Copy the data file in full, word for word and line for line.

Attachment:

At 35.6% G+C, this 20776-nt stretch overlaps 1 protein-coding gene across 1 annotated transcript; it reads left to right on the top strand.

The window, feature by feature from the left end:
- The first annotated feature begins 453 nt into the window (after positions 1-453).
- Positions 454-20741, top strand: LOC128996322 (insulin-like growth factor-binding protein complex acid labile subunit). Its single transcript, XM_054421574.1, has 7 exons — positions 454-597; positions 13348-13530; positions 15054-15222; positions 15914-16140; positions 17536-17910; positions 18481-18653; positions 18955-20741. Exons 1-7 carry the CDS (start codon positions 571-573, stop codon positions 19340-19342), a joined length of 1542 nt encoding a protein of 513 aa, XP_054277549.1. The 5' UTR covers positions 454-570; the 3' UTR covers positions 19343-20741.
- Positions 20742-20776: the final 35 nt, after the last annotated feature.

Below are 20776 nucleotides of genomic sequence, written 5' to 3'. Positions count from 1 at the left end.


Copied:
At 35.6% G+C, this 20776-nt stretch overlaps 1 protein-coding gene across 1 annotated transcript; it reads left to right on the top strand.

The window, feature by feature from the left end:
- The first annotated feature begins 453 nt into the window (after positions 1-453).
- Positions 454-20741, top strand: LOC128996322 (insulin-like growth factor-binding protein complex acid labile subunit). Its single transcript, XM_054421574.1, has 7 exons — positions 454-597; positions 13348-13530; positions 15054-15222; positions 15914-16140; positions 17536-17910; positions 18481-18653; positions 18955-20741. Exons 1-7 carry the CDS (start codon positions 571-573, stop codon positions 19340-19342), a joined length of 1542 nt encoding a protein of 513 aa, XP_054277549.1. The 5' UTR covers positions 454-570; the 3' UTR covers positions 19343-20741.
- Positions 20742-20776: the final 35 nt, after the last annotated feature.

Below are 20776 nucleotides of genomic sequence, written 5' to 3'. Positions count from 1 at the left end.